How Sales Of Concert And Festival Tickets Bucked The Recession

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Sales of concert and festival tickets have, without doubt, boomed over the last four or five years. Surprisingly, this has coincided with a global recession that has seemingly decimated consumers’ spending power across virtually every other market sector. But is this a coincidence? Is it all down to the fact that people can forget their financial troubles whilst losing themselves in the excitement of a live concert? In reality, the exponential growth in concert ticket sales is neither a coincidence, nor a natural reaction to the doom and gloom generated by irresponsible banks and sky-high interest rates charged by credit card issuers. What’s happened with ticket sales in the concert and festival sector is all about the changes that have taken place in that sector over the last ten years, and nothing whatsoever to do with other external considerations.

When I first started going to concerts in the mid 1970′s, the shows were wonderful, the excitement tangible, but, if I’m being honest, my memories are tinged with the warm glow of nostalgia and are viewed through the rose tinted spectacles that the passing of time inevitably provides. Reality check! The sound was usually terrible – a wall of muddy noise blaring out from inadequate PA systems; the stage lighting could probably be compared to what you’d see at the average school play in this day and age; the security guards were usually local, neanderthal thugs looking for a good scrap, and if you went to a concert in a cavernous arena that had a capacity of more than 5,000, then the band you were supposedly watching were little, dancing dots somewhere very far away in the distance. I remember going to see Bob Marley and The Wailers in a giant shed with 8,000 other reggae fans. It was an absolute privilege to be there, but the PA system was so poor that I could barely recognise my favourite songs, and I was so far away from the stage that I can’t say that I even “saw” the great Bob Marley. But I was there, and at the time, that was enough. I can also remember my first time at an outdoor festival; mud (ok, we’ve still got the mud), terrible sound, poisonous food and dreadful sanitary conditions. Of course, I loved it, but it was an ordeal nonetheless.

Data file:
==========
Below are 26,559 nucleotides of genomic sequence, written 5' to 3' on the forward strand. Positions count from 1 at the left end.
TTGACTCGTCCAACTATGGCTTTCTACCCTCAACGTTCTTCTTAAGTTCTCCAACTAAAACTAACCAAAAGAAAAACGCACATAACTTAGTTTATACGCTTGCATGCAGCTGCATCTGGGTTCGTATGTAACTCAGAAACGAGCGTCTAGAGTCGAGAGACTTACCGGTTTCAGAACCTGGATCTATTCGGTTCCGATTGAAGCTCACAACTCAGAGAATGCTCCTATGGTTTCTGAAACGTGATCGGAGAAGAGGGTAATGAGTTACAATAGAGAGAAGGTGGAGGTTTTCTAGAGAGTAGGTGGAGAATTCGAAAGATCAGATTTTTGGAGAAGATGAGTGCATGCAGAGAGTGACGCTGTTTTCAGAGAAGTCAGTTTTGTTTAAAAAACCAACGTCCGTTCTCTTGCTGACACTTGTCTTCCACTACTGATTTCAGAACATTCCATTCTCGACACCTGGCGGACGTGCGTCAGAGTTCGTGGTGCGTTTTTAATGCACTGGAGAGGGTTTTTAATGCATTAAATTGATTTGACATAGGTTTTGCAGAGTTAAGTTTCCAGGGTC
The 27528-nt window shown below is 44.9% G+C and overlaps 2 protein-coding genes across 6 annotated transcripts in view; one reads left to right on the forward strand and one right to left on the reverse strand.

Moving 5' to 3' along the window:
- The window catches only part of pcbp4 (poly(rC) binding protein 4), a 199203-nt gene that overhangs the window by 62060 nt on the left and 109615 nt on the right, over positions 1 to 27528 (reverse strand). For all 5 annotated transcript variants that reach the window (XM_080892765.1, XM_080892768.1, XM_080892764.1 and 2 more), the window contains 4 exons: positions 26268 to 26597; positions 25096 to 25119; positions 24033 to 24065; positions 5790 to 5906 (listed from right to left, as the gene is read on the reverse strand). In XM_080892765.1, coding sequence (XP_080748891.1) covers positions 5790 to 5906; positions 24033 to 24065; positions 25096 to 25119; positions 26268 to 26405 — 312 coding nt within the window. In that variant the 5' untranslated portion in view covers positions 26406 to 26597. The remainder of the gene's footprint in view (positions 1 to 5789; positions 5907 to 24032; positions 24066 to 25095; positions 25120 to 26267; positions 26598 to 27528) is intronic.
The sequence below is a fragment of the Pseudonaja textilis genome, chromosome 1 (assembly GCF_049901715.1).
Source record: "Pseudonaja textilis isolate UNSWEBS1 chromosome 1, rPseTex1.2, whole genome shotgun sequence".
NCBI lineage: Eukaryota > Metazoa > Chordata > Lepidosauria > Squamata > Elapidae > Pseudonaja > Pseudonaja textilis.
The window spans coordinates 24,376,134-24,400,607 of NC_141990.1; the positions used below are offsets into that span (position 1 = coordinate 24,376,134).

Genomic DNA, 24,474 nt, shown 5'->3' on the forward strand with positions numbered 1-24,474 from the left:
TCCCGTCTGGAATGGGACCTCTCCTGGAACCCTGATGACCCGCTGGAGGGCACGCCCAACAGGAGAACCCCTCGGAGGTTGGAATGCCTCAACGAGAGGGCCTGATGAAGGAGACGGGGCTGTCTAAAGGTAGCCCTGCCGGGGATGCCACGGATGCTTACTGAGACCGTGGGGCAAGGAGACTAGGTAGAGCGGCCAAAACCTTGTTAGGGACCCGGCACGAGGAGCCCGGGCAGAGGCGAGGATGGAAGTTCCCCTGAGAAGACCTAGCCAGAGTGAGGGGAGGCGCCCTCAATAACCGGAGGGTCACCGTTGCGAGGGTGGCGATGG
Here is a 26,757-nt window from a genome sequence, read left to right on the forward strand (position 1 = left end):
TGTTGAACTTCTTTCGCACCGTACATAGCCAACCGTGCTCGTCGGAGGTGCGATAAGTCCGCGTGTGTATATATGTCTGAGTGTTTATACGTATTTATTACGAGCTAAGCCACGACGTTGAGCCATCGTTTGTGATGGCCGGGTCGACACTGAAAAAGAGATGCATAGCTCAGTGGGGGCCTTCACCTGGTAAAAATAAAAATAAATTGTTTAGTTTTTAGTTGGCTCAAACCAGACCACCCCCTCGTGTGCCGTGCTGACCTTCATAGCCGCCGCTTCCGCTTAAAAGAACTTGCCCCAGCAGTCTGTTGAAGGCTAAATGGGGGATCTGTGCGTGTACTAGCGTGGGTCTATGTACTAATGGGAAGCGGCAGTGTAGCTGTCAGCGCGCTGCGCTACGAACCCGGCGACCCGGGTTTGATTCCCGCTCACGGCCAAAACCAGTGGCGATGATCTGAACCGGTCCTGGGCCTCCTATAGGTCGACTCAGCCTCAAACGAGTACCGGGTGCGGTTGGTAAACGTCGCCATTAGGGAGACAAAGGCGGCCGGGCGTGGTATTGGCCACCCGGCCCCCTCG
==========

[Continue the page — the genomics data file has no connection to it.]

But things are very different these days. The advancement of technology has resulted in PA systems becoming ‘state of the art’, stage lighting that would put the lights on the spaceship in ‘Close Encounters Of The Third Kind’ to shame and screens and video-walls that enable even a concert goer stuck in a far flung corner of a football stadium to have the same birds-eye view of the stage as any fan in the front row. The food is gourmet (if you want to pay for it), the alcoholic drinks are varied and sophisticated, the toilets actually flush and the thuggish security guards have been re-branded as friendly, helpful ‘stewards’. Also, the advent of the internet offers the ticket buyer a plethora of options in regard to how we transact a ticket purchase. We no longer have to queue outside a theatre box-office in the freezing cold, we can now buy our concert tickets from the comfort of home or office with a few clicks of a computer mouse. And even when we’re on line, we are offered multiple purchase-points, ranging from reputable ticket agencies to ethical ticket exchanges.

However, it isn’t just technology that has improved the general concert going experience; the attitude of promoters and artists has gradually changed over the last twenty years, to the point where the paramount concern is giving the punter who buys a ticket more bang for his or her buck. This scenario should’ve happened a lot sooner, but maybe the correct perspective on this should be that evolution, if it brings about the right, lasting changes, is just as commendable as the quick fix of revolution. So when we rush to buy our concert and festival tickets, we do so in the knowledge that, as consumers, we’re being treated with the respect that we deserve.

So are there any lessons that other market sectors could learn from the concert and festival industry? Maybe there’s just one…if you take your customers for granted when times are good, you can be sure that they’ll desert you when times are tough. I’m glad to say that the live music industry fixed the roof whilst the sun was shining, so it’s not surprising that they’re selling bucket loads of concert and festival tickets, even though we’re being soaked by a proverbial rain-storm.


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